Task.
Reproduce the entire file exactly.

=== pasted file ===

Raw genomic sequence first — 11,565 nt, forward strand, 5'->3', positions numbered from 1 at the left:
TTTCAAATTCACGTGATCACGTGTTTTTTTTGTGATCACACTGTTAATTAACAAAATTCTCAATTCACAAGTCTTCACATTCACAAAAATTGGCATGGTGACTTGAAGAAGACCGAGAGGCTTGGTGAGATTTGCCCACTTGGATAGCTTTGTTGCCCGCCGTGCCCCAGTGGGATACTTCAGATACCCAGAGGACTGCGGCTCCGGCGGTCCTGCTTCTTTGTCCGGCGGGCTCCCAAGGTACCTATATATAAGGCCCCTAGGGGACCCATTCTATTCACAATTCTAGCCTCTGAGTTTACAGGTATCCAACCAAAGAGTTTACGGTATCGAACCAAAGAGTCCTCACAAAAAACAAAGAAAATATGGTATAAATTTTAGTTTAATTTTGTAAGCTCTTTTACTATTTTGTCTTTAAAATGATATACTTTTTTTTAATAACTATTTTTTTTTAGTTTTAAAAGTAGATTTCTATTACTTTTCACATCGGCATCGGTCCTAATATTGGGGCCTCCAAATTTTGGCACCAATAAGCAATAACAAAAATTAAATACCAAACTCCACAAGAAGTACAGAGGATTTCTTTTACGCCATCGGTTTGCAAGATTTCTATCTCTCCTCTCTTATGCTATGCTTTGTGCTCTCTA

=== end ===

Raw genomic sequence first — 11,565 nt, forward strand, 5'->3', positions numbered from 1 at the left:
TTTCAAATTCACGTGATCACGTGTTTTTTTTGTGATCACACTGTTAATTAACAAAATTCTCAATTCACAAGTCTTCACATTCACAAAAATTGGCATGGTGACTTGAAGAAGACCGAGAGGCTTGGTGAGATTTGCCCACTTGGATAGCTTTGTTGCCCGCCGTGCCCCAGTGGGATACTTCAGATACCCAGAGGACTGCGGCTCCGGCGGTCCTGCTTCTTTGTCCGGCGGGCTCCCAAGGTACCTATATATAAGGCCCCTAGGGGACCCATTCTATTCACAATTCTAGCCTCTGAGTTTACAGGTATCCAACCAAAGAGTTTACGGTATCGAACCAAAGAGTCCTCACAAAAAACAAAGAAAATATGGTATAAATTTTAGTTTAATTTTGTAAGCTCTTTTACTATTTTGTCTTTAAAATGATATACTTTTTTTTAATAACTATTTTTTTTTAGTTTTAAAAGTAGATTTCTATTACTTTTCACATCGGCATCGGTCCTAATATTGGGGCCTCCAAATTTTGGCACCAATAAGCAATAACAAAAATTAAATACCAAACTCCACAAGAAGTACAGAGGATTTCTTTTACGCCATCGGTTTGCAAGATTTCTATCTCTCCTCTCTTATGCTATGCTTTGTGCTCTCTA